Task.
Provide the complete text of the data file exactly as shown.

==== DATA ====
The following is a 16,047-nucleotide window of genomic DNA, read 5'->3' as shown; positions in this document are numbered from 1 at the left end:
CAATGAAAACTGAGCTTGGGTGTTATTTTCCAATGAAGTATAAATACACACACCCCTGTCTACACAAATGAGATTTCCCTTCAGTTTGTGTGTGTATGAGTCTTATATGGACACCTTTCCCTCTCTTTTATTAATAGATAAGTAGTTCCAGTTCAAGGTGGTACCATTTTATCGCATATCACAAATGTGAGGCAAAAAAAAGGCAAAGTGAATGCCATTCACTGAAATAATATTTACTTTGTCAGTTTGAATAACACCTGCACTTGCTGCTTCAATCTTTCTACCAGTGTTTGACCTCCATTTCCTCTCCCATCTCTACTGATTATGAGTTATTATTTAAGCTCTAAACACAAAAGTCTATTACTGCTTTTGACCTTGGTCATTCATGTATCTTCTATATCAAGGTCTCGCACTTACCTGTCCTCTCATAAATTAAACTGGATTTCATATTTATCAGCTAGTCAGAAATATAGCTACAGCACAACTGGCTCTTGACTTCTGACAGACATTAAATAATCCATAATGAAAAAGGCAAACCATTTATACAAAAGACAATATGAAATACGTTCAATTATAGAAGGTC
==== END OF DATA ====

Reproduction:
The following is a 16,047-nucleotide window of genomic DNA, read 5'->3' as shown; positions in this document are numbered from 1 at the left end:
CAATGAAAACTGAGCTTGGGTGTTATTTTCCAATGAAGTATAAATACACACACCCCTGTCTACACAAATGAGATTTCCCTTCAGTTTGTGTGTGTATGAGTCTTATATGGACACCTTTCCCTCTCTTTTATTAATAGATAAGTAGTTCCAGTTCAAGGTGGTACCATTTTATCGCATATCACAAATGTGAGGCAAAAAAAAGGCAAAGTGAATGCCATTCACTGAAATAATATTTACTTTGTCAGTTTGAATAACACCTGCACTTGCTGCTTCAATCTTTCTACCAGTGTTTGACCTCCATTTCCTCTCCCATCTCTACTGATTATGAGTTATTATTTAAGCTCTAAACACAAAAGTCTATTACTGCTTTTGACCTTGGTCATTCATGTATCTTCTATATCAAGGTCTCGCACTTACCTGTCCTCTCATAAATTAAACTGGATTTCATATTTATCAGCTAGTCAGAAATATAGCTACAGCACAACTGGCTCTTGACTTCTGACAGACATTAAATAATCCATAATGAAAAAGGCAAACCATTTATACAAAAGACAATATGAAATACGTTCAATTATAGAAGGTC